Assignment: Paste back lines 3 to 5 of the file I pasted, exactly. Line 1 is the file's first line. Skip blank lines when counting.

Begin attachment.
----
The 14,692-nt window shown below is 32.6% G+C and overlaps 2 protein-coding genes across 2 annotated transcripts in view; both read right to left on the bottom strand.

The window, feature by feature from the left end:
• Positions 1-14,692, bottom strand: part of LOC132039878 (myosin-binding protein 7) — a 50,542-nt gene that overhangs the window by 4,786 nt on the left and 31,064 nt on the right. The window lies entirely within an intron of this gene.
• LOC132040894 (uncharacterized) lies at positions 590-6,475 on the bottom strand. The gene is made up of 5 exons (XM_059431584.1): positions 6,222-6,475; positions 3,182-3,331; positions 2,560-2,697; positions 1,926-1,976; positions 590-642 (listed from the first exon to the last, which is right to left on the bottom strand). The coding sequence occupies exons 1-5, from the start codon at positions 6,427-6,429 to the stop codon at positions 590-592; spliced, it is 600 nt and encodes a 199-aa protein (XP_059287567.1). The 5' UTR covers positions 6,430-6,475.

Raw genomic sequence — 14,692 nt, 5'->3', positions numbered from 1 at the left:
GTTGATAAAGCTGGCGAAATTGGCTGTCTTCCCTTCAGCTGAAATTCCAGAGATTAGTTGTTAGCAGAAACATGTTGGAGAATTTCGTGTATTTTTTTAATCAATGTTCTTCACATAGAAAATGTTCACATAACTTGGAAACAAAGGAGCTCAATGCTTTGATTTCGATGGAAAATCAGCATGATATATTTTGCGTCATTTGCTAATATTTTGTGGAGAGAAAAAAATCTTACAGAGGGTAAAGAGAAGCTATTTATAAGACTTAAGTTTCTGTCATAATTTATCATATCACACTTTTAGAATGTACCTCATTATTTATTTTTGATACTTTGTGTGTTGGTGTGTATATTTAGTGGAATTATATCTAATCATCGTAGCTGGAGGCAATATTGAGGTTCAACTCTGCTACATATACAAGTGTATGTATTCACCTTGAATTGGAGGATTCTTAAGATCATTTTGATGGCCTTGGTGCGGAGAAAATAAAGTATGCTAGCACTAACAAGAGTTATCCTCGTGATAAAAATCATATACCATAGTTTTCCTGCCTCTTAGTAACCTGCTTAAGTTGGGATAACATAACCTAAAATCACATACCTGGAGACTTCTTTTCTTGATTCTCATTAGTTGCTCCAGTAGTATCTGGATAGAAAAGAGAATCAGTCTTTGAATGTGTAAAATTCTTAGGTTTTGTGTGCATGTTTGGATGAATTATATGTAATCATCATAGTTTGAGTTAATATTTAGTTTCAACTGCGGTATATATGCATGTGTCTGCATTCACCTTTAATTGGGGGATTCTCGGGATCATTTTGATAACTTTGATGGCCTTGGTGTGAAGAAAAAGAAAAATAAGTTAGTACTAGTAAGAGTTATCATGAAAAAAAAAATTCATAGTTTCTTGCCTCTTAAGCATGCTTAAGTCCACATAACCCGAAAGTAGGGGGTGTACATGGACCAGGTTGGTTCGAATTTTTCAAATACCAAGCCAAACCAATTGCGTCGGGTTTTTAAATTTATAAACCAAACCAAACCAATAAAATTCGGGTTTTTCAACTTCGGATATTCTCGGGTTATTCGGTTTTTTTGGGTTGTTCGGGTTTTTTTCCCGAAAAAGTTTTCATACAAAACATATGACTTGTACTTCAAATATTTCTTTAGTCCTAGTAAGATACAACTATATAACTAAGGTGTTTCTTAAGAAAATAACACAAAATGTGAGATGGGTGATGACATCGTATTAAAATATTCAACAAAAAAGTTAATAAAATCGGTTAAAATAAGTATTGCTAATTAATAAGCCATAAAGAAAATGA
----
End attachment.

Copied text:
• Positions 1-14,692, bottom strand: part of LOC132039878 (myosin-binding protein 7) — a 50,542-nt gene that overhangs the window by 4,786 nt on the left and 31,064 nt on the right. The window lies entirely within an intron of this gene.
• LOC132040894 (uncharacterized) lies at positions 590-6,475 on the bottom strand. The gene is made up of 5 exons (XM_059431584.1): positions 6,222-6,475; positions 3,182-3,331; positions 2,560-2,697; positions 1,926-1,976; positions 590-642 (listed from the first exon to the last, which is right to left on the bottom strand). The coding sequence occupies exons 1-5, from the start codon at positions 6,427-6,429 to the stop codon at positions 590-592; spliced, it is 600 nt and encodes a 199-aa protein (XP_059287567.1). The 5' UTR covers positions 6,430-6,475.

Raw genomic sequence — 14,692 nt, 5'->3', positions numbered from 1 at the left: